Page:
Whitney Hansen is a lecturer in the Department of Psychology at Arizona State University where she teaches a range of undergraduate courses. While her area of expertise is cognitive psychology, with a focus on human memory, she also teaches courses on research methods, statistics, and physiological psychology. She has also spoken to attorneys, insurance adjusters, and general audiences about memory errors and eyewitness misidentification. She lives in Phoenix, Arizona with her husband and dog.

   

Sharon Hill, P.G., EdM

Sharon Hill is a geologist with a specialty in science and society and public outreach for science. She is the creator and editor of the unique critical thinking blog DoubtfulNews.com that casts an informed and skeptical eye on questionable topics that appear in the media such as the paranormal, alternative medicine claims, pseudoscience, and anomalies. She researches and writes about the paranormal, monsters and natural phenomena for various blogs and publications including Skeptical Inquirer and Fortean Times. As a Scientific and Technical Consultant for Center for Inquiry, she authors a monthly column on the Committee for Skeptical Inquiry site called “Sounds Sciencey” that calls out fake and pretend science and sham inquiry. As owner of Lithospherica, LLC, she advocates for evidence-focused skepticism, providing consults, training, and presentations for paranormal investigation groups, writers, journalists and businesses.

   

Ray Hyman, Ph.D.

Ray Hyman is Professor Emeritus of Psychology at the University of Oregon. His research and publications have focused on deception, perception, cognition, problem solving and creativity. He also performed professionally as a magician and contributed many of his creations to various magic publications. In collaboration with James Randi and Martin Gardner, he was one of the founders of the modern skeptical movement. He lectures and writes on skepticism and how we are fooled.

   

Eve Siebert, Ph.D.

Eve Siebert has a Ph.D. in English literature from Saint Louis University and has taught college writing and literature for many years. Her primary area of study is Old and Middle English literature, with secondary concentrations in Old Norse and Shakespeare. She contributed several posts to the Education and Skepticism blog series for the James Randi Educational Foundation and has participated in workshops on Skepticism and Rhetoric, Skepticism across the Curriculum, and Skepticism and the Humanities at The Amazing Meeting. She blogs at skepticalhumanities.com and www.skeptic.com/insight/, contributes to the Skepticality podcast, and is a panelist on the Virtual Skeptics webcast.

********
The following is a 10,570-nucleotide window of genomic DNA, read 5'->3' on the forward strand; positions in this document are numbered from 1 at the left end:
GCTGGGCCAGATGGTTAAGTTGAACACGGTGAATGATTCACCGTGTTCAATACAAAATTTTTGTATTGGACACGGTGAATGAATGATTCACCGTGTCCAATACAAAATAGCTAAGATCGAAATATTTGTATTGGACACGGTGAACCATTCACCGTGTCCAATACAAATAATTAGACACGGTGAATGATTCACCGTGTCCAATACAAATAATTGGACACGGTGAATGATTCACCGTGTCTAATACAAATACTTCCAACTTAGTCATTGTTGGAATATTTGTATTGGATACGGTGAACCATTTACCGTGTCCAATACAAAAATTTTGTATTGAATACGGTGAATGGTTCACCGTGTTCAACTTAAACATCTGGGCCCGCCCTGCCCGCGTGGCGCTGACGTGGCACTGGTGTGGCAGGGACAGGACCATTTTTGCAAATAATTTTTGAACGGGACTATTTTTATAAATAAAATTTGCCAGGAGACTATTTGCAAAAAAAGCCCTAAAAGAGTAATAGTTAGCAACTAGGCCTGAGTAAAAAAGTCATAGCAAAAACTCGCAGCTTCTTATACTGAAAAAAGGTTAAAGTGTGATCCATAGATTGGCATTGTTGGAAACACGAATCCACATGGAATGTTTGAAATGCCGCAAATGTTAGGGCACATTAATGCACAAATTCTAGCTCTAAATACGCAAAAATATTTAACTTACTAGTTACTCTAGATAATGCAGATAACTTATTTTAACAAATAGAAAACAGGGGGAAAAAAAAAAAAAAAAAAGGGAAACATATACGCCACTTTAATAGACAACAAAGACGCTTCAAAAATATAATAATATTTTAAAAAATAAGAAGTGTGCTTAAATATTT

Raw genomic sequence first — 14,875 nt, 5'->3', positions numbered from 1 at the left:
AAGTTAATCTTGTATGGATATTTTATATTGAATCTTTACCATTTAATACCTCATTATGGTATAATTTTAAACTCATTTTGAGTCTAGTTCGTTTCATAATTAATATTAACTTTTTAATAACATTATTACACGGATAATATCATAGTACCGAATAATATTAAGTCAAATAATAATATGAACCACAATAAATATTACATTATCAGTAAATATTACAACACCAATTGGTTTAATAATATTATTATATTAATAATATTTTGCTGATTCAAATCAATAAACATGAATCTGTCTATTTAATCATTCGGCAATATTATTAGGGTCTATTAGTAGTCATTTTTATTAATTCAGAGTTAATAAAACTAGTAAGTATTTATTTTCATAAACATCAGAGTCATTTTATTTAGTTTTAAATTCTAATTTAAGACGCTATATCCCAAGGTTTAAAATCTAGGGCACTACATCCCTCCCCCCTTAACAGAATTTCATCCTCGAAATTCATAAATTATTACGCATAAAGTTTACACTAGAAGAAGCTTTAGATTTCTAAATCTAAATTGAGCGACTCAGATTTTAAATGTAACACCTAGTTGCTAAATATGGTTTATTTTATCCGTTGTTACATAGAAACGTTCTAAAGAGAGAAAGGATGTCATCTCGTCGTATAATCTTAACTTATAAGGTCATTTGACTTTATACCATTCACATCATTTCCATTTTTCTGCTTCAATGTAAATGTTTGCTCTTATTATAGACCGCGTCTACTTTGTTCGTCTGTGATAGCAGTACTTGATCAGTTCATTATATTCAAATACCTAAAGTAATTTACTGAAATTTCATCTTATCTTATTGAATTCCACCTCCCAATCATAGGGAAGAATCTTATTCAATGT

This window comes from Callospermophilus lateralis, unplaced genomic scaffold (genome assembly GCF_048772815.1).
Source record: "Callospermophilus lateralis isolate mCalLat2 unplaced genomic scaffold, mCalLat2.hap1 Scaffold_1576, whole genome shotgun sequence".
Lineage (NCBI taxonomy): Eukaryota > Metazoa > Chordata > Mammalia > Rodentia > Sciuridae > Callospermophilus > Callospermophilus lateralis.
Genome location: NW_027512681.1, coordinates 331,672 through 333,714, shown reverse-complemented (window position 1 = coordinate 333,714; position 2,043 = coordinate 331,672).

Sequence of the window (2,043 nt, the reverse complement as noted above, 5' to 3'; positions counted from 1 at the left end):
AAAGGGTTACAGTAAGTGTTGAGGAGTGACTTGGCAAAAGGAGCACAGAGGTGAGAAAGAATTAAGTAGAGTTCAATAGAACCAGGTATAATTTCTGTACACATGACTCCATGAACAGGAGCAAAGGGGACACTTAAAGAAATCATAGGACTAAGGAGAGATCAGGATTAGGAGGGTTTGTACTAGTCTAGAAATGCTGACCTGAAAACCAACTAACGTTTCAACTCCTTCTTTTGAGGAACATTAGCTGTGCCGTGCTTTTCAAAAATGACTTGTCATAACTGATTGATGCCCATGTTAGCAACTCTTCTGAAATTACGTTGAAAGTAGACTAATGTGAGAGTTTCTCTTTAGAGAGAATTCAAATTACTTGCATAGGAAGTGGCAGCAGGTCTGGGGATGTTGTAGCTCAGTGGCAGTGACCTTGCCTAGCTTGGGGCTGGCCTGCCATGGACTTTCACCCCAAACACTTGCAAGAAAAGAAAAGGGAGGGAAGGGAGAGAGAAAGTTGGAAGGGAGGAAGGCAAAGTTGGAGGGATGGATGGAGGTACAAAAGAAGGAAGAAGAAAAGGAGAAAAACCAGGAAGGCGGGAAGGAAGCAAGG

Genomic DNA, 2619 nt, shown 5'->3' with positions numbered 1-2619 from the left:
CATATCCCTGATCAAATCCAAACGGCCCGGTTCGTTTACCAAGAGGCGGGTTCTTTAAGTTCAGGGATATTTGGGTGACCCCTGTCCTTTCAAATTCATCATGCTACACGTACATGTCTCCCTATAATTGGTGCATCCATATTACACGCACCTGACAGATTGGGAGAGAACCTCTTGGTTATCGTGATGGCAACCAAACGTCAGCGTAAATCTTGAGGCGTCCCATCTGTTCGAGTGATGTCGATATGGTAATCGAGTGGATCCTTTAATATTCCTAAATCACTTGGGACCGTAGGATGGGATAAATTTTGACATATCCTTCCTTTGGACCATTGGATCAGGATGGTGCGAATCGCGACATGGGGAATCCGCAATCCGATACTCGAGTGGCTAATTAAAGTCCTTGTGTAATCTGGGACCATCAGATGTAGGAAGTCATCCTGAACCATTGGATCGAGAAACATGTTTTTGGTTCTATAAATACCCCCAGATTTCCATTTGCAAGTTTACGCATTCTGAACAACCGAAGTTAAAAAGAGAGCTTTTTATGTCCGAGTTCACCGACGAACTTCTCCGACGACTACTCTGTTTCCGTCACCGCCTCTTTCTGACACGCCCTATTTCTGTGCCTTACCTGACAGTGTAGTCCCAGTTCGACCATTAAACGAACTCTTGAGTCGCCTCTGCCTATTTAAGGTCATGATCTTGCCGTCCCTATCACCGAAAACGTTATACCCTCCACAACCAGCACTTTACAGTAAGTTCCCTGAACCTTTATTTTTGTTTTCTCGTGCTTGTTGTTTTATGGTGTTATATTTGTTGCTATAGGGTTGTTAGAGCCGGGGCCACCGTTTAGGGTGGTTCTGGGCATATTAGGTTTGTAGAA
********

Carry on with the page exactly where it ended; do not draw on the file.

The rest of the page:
Jona Vance, Ph.D.

Jona Vance teaches philosophy at Northern Arizona University. His research and publications focus on perception and emotion, especially their significance for theories of rationality and the structure of the mind. Jona has presented his work at NAU, Cornell, Harvard, Peking (China), Western Ontario, and other universities. He also regularly facilitates community philosophy discussions in Flagstaff and Sedona in association with NAU’s Philosophy in the Public Interest.

   

Chad Woodruff, Ph.D.

Chad Woodruff is a Social Cognitive Neuroscientist at NAU who studies the relationship between brain function and empathy. Specifically, he examines how the brain simulates the thoughts and feelings of others, but also how it keeps those thoughts and actions separate from its own.

   

Anthony Barnhart, Ph.D.

Anthony Barnhart (aka, “Magic Tony”) is a lecturer in the Department of Psychological Sciences at Northern Arizona University. He started his career studying the processes underlying handwritten word perception. However, Tony is also a part-time professional magician with over 20 years of performing experience. His research trajectory changed in 2010 with the publication of the book Sleights of Mind: What the Neuroscience of Magic Reveals about our Everyday Deceptions, in which he was featured as a consultant and teacher on the science of stage magic. The scientific interest that the book garnered motivated Tony to shift his focus toward the interface of science and magic. His work on the science of magic has been featured in Science News For Kids as well as in national and international television appearances and documentaries, most recently appearing in the Science Channel’s “Hack My Brain” program.